Extensions can be filed at irs.gov

Refunds can be checked at irs.gov – Where’s My Refund.

Transcripts can be ordered from irs.gov, if you need the information that has been reported to the IRS.

 

Have a great Saturday!

Stephanie

IMPORTANT ALERT ABOUT YOUR TAXES

Irs Modernized e-file Processing Delays.  From Drake Software:


The IRS is currently experiencing processing delays. ‘It is their top priority to resolve this problem in a timely manner’.

We can continue to prepare returns and submit to you your Client Copies, however the processing is delayed until further notice.

Thank You,

Pauline’s Tax Service, LTD

 

Don’t let bad weather delay the processing of your 2015 tax returns.

-Friday 01/29/2016 – they’re predicting Denver to dump over a foot of snow between Monday and Tuesday this week.  Me, personally, I hate driving in the snow.  For your convenience I’ll be accepting e-mailed documents to prepare returns remotely if the need arises.

 

To send your W2’s, 1099’s, and other supporting documents 

~open a new e-mail..

~attach the documents that you receive from the various vendors and institutions.

~in the main box describe any changes you may have had or if everything is the same.

  • Did you move, change your phone number or email address.
  • Did you get married or get a divorce.
  • Which dependents are you claiming.
  • Did you buy or sell your house.
  • Did you withdraw or contribute to your 401k or IRA.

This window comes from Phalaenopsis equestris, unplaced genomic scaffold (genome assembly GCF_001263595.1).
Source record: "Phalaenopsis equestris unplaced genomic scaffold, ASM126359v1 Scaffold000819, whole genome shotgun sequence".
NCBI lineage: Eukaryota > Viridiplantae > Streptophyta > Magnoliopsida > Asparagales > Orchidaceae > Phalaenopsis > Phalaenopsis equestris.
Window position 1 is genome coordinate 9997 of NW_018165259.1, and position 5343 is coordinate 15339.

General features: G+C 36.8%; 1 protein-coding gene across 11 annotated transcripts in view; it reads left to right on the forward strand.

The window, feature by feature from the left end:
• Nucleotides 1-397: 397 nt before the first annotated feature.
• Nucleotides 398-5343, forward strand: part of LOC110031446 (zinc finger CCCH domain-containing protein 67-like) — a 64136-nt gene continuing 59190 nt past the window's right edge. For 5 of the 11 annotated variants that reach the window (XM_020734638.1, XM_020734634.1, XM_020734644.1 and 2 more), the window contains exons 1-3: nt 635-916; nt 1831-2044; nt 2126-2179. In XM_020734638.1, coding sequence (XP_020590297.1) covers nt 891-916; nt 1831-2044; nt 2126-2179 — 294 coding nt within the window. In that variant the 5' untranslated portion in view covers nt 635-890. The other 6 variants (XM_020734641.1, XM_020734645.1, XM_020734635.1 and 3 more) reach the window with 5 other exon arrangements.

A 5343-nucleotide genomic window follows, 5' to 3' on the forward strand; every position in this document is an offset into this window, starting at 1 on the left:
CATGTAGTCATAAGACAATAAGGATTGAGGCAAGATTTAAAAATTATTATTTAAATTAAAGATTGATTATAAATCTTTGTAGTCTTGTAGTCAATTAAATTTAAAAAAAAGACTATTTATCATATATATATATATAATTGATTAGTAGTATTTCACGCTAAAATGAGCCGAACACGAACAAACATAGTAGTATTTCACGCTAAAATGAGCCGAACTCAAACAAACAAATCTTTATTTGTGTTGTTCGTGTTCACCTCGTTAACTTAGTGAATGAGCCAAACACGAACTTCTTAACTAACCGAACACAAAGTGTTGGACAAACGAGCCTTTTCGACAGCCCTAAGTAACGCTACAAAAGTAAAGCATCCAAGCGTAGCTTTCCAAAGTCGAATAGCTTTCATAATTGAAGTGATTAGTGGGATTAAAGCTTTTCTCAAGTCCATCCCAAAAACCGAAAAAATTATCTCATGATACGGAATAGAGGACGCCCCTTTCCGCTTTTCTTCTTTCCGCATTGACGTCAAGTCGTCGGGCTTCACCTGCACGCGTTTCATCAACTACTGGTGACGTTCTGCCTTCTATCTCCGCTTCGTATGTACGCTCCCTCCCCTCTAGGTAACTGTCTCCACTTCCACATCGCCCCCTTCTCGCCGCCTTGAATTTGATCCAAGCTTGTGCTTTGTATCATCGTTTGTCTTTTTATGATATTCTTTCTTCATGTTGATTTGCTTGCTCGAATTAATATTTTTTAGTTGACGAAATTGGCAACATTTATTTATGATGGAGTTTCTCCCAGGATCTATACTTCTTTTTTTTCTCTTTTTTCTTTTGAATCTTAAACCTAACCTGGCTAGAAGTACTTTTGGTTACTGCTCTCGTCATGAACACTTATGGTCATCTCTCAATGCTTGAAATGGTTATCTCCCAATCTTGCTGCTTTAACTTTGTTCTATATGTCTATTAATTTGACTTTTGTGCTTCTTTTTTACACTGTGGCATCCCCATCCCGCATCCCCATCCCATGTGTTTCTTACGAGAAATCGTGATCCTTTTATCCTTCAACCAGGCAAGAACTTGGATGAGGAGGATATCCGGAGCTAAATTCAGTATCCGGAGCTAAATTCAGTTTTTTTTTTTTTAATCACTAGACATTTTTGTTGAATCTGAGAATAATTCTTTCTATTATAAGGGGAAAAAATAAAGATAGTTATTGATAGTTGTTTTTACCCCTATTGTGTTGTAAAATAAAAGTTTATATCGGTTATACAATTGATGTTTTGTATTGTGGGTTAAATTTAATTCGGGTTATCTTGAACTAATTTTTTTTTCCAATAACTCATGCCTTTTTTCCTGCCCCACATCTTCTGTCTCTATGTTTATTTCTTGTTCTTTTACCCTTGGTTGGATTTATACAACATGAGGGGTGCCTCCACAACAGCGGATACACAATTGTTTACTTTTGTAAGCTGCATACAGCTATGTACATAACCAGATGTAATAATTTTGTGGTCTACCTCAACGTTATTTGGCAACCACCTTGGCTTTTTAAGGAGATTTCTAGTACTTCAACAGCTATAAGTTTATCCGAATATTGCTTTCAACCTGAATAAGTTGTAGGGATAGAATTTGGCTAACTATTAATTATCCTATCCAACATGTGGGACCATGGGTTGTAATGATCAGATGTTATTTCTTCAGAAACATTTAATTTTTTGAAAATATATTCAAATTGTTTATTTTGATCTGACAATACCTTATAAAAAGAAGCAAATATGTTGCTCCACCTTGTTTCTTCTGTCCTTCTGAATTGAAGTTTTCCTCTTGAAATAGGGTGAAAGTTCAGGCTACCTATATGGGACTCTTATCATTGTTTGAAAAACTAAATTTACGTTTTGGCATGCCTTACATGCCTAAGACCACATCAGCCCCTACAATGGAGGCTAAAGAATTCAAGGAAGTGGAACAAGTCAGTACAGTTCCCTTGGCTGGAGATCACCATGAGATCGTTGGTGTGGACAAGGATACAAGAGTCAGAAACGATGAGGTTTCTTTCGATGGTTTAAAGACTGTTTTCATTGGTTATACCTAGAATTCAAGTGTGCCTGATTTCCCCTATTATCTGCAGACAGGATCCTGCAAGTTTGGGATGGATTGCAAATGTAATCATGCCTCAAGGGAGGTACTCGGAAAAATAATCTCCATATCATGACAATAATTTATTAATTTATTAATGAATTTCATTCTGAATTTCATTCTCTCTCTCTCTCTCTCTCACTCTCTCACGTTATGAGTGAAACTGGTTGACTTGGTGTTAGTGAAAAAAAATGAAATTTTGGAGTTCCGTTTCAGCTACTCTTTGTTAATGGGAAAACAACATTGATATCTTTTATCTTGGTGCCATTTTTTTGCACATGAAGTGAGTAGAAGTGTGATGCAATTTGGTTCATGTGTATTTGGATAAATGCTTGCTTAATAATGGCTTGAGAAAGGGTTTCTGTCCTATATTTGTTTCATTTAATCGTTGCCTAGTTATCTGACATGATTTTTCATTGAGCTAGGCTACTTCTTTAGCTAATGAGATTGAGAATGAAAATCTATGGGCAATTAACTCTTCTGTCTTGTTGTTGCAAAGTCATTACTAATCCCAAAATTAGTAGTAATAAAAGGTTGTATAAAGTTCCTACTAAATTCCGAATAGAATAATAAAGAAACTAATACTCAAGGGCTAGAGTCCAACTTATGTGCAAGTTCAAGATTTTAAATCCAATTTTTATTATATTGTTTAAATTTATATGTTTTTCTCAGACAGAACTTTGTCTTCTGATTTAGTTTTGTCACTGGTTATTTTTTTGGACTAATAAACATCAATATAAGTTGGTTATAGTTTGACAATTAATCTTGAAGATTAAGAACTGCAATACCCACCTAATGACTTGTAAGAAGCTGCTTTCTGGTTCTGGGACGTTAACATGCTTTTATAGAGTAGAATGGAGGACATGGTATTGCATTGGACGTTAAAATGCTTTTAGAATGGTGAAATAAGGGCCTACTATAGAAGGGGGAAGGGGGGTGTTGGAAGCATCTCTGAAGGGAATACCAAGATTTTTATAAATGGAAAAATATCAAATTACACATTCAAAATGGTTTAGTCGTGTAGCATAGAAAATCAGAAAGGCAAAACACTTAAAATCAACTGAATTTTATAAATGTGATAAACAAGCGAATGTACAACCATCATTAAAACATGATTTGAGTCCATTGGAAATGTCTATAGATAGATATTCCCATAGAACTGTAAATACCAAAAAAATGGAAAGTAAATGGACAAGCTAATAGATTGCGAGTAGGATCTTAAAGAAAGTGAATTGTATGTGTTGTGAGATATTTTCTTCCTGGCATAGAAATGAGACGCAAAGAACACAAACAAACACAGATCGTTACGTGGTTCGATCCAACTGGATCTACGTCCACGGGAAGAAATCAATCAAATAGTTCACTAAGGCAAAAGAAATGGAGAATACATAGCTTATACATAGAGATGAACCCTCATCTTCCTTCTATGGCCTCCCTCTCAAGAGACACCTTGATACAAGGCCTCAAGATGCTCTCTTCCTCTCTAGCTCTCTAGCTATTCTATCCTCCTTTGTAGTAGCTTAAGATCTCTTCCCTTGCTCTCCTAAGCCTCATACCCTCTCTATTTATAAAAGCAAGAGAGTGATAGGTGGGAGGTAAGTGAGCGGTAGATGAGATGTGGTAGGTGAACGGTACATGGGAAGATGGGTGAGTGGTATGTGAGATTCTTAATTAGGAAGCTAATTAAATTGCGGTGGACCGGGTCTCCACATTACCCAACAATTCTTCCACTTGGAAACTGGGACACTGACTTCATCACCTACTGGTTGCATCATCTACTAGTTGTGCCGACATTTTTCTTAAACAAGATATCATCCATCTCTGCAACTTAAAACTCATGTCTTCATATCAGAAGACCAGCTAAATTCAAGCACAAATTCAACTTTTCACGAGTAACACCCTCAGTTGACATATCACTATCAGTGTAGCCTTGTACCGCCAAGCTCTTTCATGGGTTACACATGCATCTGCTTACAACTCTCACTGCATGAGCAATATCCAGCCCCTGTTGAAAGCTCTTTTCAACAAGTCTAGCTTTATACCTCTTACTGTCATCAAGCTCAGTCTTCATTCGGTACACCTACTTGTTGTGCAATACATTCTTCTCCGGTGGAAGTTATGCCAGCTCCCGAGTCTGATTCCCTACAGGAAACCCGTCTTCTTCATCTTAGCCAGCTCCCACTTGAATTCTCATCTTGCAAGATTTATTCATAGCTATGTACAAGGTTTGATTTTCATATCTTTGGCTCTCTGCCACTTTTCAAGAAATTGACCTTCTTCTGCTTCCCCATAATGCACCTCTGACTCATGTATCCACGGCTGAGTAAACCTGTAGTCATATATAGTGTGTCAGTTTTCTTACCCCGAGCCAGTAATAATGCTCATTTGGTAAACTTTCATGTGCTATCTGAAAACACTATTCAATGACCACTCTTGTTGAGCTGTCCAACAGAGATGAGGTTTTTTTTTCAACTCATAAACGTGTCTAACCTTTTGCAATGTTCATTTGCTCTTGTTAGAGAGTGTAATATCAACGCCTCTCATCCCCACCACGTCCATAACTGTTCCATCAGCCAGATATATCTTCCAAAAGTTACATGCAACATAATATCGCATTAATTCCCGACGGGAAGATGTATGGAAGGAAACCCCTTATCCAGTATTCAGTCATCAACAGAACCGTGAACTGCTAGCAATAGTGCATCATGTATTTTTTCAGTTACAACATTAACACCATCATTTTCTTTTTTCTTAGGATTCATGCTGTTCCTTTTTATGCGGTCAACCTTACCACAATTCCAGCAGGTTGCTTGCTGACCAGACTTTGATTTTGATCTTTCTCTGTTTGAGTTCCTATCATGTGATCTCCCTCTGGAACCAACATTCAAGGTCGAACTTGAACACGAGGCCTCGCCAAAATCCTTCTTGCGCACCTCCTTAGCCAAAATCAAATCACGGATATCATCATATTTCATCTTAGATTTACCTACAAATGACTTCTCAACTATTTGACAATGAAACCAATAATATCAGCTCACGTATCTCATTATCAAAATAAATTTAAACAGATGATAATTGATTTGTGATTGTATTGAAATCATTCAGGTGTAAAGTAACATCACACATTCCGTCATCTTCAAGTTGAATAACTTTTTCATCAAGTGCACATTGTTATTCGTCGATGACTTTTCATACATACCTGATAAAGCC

• Are you going to Direct Deposit your refund, routing and account number.
  • list your charitable contributions.
  • don’t forget the own tax on your car registration if your Itemizing Deductions.

 

~if I have questions for you I’ll let you know. I’ll send your client copy to your e-mail for you to review and if everything looks good you can pay your tax prep fees over the phone or in a return e-mail.

 

If this works for you, e-mail Stephanie@paulinestaxservices.com


 

 

 

 

 

Do you owe a payment on your tax return for not having health coverage?

The Individual Shared Responsibility provision is a part of the Affordable Care Act and calls for taxpayers to have qualifying health coverage, qualify for a exemption, or make a payment to be included on their tax return.   Almost everyone will need to do something new when they file their tax returns this year.

The three types of qualifying coverage are:

  1. Most employer sponsored coverage.
  2. Governmental programs – Medicaid, Medicare, and CHIP.
  3. Health Insurance Marketplace.

The exemption opportunities include:

  • you did not have access to coverage that is considered affordable because the minimum amount you must pay for the annual premiums  is more than 8% of your household income.